- Monitor your metrics: Google Ads provides reporting on campaign performance, and you’d be remiss not to use this insight to your advantage in improving future campaigns. You can also look at Ads Reporting in conjunction with Google Analytics to get a more complete picture of what you’re doing well and what you can do to improve in areas like bidding and messaging. As with any reporting endeavor, it’s important to define which metrics will be important to you, analyze those metrics based on context and determine how you can use the insight derived from those metrics to spur action.
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Four Tips for Executing on Your Ads Strategy
- Define your audience with ad targeting: Who will you target with any given Ads campaign? As with most marketing campaigns, answering this question is an important first step in getting things off the ground. Pay close attention to ad targeting in order to make sure your ads surface for your desired audience. If you get enough traffic to your site, explore Remarketing Lists for Search Ads (RLSA), which allows you to serve ads on Google to previous website visitors.
- Set your topic with keywords: In addition to the “who,” you also need to define the “what.” In this case, selecting the right keywords for your campaign is critical. Keep in mind the terms for which your target audience typically searches, and make sure they’re relevant to your ads, landing pages, and the product you’re marketing. Other factors to consider include keyword competition (the more competitive the keyword, the higher the costs will likely be), negative keywords (to filter out irrelevant searches/differentiate similar terms) and keyword matches (to designate broad, broad match modified, phrase, and exact matches).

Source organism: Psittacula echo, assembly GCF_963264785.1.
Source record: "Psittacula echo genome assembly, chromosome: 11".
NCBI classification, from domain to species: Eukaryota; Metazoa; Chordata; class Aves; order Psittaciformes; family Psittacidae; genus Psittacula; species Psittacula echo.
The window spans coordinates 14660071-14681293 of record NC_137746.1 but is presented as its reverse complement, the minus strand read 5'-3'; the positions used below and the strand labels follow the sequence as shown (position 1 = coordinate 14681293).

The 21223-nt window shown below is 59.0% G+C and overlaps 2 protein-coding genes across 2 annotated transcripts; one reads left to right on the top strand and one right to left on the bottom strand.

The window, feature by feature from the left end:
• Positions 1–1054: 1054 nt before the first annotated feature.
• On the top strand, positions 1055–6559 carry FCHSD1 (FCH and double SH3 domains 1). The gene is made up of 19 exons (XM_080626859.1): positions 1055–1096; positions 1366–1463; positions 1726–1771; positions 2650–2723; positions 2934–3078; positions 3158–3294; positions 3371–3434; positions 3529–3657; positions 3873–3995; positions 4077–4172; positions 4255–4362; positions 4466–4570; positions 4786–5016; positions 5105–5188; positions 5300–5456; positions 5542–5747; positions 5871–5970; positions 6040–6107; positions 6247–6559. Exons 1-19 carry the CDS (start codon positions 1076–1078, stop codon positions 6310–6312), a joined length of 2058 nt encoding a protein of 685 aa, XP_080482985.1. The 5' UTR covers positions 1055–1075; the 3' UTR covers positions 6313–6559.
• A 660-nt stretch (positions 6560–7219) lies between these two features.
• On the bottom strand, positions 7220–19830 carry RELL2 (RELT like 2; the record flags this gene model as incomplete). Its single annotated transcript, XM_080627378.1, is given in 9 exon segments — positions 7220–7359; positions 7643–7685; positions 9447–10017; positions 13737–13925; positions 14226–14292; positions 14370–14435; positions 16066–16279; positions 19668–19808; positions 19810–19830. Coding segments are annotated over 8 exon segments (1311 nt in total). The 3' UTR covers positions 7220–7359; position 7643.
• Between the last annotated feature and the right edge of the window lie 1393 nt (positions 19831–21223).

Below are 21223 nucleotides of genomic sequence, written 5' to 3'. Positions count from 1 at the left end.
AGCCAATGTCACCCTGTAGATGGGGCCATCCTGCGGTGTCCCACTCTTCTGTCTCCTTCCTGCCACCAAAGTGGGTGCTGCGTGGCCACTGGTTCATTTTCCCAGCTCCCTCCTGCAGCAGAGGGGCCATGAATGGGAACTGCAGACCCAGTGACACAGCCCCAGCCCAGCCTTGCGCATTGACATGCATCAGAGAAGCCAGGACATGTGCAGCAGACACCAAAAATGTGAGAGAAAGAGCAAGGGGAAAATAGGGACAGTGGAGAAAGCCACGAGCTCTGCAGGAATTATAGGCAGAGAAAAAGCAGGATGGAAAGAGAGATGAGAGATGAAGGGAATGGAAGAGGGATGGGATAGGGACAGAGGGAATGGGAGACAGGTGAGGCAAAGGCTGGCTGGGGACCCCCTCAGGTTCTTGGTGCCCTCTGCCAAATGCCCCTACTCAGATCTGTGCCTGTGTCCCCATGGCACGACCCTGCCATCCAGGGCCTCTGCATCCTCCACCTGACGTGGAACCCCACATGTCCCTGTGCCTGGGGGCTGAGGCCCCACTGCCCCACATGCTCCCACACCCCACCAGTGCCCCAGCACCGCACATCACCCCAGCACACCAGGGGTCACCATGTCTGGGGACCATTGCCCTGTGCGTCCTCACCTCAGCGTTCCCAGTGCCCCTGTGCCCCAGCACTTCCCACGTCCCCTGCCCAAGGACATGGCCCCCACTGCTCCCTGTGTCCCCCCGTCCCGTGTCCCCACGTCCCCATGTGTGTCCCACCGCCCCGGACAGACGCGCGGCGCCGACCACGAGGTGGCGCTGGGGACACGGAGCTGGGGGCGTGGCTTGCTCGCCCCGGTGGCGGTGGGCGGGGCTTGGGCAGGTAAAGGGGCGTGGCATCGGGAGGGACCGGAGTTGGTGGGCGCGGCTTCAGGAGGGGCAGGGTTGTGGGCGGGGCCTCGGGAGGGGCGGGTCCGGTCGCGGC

- Stand out from the crowd with creative ads: Defining your “who” and your “what” is a big part of the equation, but it’s only part of it. You also have to capture that audience’s attention, and that’s where your ad development comes in. Regardless of whether you’re developing a text ad to appear in search results or an ad with images to appear on partner websites, being catchy, creative, relevant, and concise is imperative. Make sure your CTAs are also standing out.
- Consider all devices: Finally, don’t forget to think about the “where.” In today’s world, that means paying particular attention to mobile. We all use our mobile devices more and more frequently (even for business purposes), so it’s important to consider the differences between mobile and desktop. Specifically, you should consider how your ad will appear on screens with smaller and larger real estate, evaluate the opportunities presented by ad extension tools and make mobile bid adjustments (which dictate how often/not often your ad should be displayed to mobile users).
Time to Get Searching
At the end of the day, two of the best things you can do to maximize the results of your Google Ads efforts are the same things that apply to most endeavors. The first is to research, and the second is to start.
If you’re new to Google Ads, and you’re looking for an all-you-need marketing platform explore Sugar Market.